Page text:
IP Helper Address in Cisco Routers
Cisco is a very successful company that mainly deals with manufacturing, design and sales of networking equipment. The company as founded in 1984 and since then has revolutionized how people the world over connect and use the internet. At present, the company is valued at over $100 billion and has an annual net income of $9 billion. Cisco offers several certifications for those interested in becoming networking professionals, suitable for different levels of experience. If you’re looking for a career in networking, taking one of their certified courses will boost your career prospects – and not just with Cisco. This course on implementing Cisco IP routing is a good place to start, in your journey to become a Cisco certified professional.
In this tutorial, we’re going to take a look at the IP Helper address utilization in Cisco routers. You need to have a basic understanding of hardware and networking terminology to understand this tutorial. If these are new to you, you can quickly learn the basics of the TCP/IP stack with this video course.
IP Helper Address
The IP Helper address command is a feature offered by Cisco routers. It is an essential service needed in large, complex networks. What does the IP Helper address command do exactly? It lets routers relay User Datagram Protocol requests when necessary. It makes the router a middleman of sorts – it allows a broadcast to pass through a router to its destination.
Some routers broadcast to locate key servers, like TFTP servers or TACACS servers. However, in complex, large networks, these routers (and by extension clients, or the computers attached to those routers) may not be located on the same subnet as the server. Most routers do not support client forwarding beyond a subnet by default. In this case, the broadcast is lost and the client can’t locate the server. Having trouble grasping the concept? Suppose your flight needs to go to Australia from Europe via Singapore, but it is denied entry at Singapore. You are prevented from reaching your destination, just like a broadcast is prevented from passing beyond a router. The IP Helper address command is a workaround that lets a broadcast pass through a Cisco router that supports the feature.
There is a normal workaround for this problem, of course. You can assign DNS and DHCP addresses to all computers on the network. However, this consumes additional resources and is a headache for system administrators, especially on large and complex networks. The IP Helper address feature is the preferred solution in such situations, though it only works with Cisco routers. You can learn more about other networking workarounds and network terminology, like UDP, DNS, DHCP and TFTP with this course on IP address and subnetting.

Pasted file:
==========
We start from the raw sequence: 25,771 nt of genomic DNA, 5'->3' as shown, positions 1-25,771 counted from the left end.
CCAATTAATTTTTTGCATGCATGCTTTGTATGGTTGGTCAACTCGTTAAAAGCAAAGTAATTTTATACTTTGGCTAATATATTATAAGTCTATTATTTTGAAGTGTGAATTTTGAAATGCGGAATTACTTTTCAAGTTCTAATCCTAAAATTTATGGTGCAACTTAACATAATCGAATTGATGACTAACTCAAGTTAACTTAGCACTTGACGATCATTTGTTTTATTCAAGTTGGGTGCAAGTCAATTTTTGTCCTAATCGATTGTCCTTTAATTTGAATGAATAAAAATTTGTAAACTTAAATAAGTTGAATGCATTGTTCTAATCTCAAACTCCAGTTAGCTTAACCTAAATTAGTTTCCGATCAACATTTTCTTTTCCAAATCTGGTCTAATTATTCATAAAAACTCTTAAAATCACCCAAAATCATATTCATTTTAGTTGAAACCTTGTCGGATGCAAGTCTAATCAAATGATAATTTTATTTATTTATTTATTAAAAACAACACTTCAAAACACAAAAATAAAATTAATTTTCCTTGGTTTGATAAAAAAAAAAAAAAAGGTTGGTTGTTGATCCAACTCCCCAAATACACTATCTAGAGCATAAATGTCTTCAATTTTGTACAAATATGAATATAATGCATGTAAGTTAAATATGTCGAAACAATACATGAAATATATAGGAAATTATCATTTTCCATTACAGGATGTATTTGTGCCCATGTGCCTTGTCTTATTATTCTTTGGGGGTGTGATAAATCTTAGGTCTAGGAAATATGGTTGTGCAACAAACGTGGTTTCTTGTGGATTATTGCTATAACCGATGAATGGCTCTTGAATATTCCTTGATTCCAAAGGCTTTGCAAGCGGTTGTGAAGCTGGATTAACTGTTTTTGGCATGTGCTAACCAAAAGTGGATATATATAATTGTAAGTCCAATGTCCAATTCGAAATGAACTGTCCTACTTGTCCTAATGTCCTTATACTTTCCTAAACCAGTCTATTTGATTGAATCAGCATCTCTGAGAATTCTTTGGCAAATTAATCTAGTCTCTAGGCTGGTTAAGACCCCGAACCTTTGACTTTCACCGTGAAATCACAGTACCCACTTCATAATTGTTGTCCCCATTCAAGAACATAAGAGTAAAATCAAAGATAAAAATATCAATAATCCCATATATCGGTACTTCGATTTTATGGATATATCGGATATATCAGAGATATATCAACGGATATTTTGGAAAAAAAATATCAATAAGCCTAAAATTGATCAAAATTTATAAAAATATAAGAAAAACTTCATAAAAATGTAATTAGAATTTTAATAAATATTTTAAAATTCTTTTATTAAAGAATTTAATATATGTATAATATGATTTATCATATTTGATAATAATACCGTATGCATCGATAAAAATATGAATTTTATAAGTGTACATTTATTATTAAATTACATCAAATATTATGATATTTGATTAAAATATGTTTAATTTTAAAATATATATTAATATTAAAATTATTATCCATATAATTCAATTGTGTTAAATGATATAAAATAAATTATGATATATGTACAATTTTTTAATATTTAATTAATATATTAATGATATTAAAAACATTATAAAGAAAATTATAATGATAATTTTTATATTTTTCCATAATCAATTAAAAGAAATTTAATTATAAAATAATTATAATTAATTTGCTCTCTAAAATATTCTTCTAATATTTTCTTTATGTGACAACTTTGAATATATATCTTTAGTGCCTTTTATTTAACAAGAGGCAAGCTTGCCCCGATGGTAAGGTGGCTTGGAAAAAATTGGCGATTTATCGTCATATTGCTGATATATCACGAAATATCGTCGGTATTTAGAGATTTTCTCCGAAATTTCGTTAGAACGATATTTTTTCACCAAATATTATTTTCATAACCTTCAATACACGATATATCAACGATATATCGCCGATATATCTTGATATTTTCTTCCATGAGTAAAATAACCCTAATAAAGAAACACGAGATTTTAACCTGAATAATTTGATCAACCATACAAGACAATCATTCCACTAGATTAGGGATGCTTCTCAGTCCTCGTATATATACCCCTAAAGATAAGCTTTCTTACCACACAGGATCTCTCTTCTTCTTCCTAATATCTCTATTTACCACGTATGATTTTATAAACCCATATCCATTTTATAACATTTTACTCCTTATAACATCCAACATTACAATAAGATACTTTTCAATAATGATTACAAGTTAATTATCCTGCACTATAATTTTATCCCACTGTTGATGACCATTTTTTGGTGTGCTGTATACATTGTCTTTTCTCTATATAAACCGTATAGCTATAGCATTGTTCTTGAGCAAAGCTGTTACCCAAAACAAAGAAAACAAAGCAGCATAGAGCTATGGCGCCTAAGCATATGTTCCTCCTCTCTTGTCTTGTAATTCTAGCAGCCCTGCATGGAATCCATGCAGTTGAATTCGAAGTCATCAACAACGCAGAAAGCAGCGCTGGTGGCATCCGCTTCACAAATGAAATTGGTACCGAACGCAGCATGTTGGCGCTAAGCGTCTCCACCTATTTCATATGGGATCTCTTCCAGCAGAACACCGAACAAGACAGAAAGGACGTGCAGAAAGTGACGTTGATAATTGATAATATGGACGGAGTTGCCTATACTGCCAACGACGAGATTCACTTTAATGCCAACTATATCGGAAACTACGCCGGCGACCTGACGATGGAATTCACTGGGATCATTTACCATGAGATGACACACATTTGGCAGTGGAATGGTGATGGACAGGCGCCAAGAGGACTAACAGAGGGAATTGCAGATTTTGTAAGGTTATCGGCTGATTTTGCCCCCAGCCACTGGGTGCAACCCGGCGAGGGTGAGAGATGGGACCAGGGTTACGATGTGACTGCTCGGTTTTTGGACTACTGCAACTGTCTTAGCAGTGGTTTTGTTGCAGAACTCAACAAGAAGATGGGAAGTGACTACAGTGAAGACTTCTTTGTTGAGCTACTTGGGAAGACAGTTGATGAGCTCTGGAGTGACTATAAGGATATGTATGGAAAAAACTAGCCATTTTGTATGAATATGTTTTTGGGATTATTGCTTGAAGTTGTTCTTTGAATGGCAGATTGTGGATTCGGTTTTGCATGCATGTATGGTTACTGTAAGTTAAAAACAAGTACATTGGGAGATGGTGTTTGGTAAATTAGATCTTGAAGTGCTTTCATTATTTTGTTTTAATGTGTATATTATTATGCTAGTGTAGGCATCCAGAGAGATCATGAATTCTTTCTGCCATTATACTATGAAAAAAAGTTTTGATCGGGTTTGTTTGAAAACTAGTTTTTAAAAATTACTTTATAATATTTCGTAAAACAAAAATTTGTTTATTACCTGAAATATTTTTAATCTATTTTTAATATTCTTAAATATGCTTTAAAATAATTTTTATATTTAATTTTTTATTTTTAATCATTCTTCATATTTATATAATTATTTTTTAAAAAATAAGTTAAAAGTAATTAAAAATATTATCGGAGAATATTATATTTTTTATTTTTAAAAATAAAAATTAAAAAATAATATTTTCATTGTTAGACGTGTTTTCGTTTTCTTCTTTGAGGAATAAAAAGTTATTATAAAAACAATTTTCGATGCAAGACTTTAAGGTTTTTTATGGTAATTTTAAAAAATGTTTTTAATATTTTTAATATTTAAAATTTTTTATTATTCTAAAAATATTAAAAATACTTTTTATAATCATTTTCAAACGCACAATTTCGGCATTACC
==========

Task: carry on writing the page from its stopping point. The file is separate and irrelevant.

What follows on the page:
Configuring the IP Helper Address
The IP Helper address forwards a broadcast to a single specified IP. Before using the IP Helper command, you must first change the interface to prepare the router to relay broadcasts. The command (courtesy the official documentation) is as follows:
RTA(config-if)#ip helper-address 192.168.1.254 RTA(config-if)#exit
This will configure the router to forward several UDP protocols, like DNS and BOOTP.
You can prevent the router from forwarding traffic by using the ip forward-protocol to block any or all UDP ports:
RTA(config)#ip forward-protocol udp 517 RTA(config)#no ip forward-protocol udp 37 RTA(config)#no ip forward-protocol udp 49 RTA(config)#no ip forward-protocol udp 137 RTA(config)#no ip forward-protocol udp 138 All these commands need to be typed in Global Configuration interface. You can block all services to block forwarding completely, or you can block a few and keep a few open, according to your needs.
Supported UDP services
By default, the IP Helper address command forwards 8 UDP services:
- Time on port number 37
- DNS on port number 53
- TACACS on port number 49
- BOOTP DHCP Client on port number 68
- BOOTP DHCP Server on port number 67
- NetBIOS Name on port number 137
- TFTP on port number 69
- NetBIOS Datagram service on port number 138
What if you need a service that isn’t included in these default 8 UDP services? You can use the ip forward-protcol command, along with the port number, to create a new UDP service. For example, if your UDP service was located on port 139, you can use the following command:
ip forward-protocol udp 139
You can also use this command to remove a service from the list of default services. The IP Helper command lets you clear bottlenecks in the network. Note that this is just one step in properly configuring a Cisco router. To become a fully certified Cisco professional you may want to take this all-in-one BootCamp for CCNP 2014.
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